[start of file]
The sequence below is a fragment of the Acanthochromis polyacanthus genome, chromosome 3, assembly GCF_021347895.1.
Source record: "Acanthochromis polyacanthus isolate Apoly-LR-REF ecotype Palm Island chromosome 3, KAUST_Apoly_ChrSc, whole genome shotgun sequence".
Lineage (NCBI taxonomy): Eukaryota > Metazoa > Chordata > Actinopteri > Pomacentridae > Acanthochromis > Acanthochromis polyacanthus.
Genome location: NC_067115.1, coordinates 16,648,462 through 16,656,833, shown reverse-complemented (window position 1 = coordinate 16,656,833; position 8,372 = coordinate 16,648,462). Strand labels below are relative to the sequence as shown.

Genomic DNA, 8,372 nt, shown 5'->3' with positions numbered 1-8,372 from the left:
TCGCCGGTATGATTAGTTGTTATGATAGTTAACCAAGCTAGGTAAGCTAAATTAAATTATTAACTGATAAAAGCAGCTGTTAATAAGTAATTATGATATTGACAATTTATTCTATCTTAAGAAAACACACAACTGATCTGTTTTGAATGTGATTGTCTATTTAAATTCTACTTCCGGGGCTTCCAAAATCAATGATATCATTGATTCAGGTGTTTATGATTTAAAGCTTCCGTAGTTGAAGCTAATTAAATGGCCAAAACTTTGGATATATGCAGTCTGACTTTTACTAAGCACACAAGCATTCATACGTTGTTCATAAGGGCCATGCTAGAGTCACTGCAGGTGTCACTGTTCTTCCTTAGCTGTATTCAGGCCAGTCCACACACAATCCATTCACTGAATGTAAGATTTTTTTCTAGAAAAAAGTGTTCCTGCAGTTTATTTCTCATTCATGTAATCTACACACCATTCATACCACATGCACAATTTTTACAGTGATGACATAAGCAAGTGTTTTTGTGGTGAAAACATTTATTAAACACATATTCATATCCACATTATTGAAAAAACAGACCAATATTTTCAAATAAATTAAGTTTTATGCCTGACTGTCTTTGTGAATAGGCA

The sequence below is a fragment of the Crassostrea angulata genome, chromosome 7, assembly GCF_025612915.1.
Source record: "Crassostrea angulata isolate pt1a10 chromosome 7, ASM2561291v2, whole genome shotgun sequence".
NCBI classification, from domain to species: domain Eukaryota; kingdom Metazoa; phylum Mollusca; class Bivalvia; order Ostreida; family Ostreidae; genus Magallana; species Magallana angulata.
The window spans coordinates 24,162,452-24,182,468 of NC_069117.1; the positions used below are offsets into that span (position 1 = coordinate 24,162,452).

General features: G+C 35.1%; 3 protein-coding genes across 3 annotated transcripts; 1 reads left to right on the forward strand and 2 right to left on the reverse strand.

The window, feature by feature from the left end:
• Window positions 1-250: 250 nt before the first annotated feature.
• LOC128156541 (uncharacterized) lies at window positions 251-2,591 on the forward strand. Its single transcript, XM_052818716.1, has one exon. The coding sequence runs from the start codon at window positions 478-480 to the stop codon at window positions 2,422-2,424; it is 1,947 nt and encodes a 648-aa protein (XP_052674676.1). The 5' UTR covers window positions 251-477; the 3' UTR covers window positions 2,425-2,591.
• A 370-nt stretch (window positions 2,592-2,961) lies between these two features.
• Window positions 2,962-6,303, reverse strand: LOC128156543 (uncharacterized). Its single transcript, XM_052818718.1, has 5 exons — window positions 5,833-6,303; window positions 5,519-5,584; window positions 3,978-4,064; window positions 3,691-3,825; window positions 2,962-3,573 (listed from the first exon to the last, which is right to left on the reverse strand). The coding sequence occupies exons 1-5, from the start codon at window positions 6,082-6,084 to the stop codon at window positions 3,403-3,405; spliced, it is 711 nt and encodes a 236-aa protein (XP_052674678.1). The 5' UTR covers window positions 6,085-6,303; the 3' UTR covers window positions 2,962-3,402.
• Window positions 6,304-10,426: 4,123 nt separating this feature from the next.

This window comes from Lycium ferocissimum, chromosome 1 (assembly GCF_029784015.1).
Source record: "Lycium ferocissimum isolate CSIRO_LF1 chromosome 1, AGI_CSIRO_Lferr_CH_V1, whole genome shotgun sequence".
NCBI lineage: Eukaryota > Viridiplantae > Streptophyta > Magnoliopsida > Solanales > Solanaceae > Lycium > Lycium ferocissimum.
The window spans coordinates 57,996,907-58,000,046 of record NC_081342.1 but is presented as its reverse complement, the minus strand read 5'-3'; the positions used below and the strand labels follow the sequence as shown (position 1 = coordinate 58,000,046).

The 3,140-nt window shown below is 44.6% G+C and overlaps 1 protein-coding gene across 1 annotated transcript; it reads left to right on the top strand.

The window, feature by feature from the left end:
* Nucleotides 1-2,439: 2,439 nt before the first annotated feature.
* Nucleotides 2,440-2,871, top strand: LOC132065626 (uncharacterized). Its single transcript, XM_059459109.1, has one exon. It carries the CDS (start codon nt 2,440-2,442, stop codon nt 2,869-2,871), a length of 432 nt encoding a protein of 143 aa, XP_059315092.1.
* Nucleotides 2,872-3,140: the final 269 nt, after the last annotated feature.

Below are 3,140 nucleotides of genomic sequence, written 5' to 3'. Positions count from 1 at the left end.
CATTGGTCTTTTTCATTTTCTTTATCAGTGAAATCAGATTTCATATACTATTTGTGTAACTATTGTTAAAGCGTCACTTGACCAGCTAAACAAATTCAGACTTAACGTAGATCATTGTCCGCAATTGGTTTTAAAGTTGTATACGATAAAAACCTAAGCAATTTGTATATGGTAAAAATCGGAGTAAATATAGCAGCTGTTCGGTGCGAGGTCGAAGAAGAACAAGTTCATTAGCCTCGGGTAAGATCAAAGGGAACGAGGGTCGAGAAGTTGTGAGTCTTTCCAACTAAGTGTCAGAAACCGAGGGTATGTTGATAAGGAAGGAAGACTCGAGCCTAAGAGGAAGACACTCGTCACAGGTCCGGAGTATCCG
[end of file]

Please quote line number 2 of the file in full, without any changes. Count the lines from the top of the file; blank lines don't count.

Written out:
Source record: "Acanthochromis polyacanthus isolate Apoly-LR-REF ecotype Palm Island chromosome 3, KAUST_Apoly_ChrSc, whole genome shotgun sequence".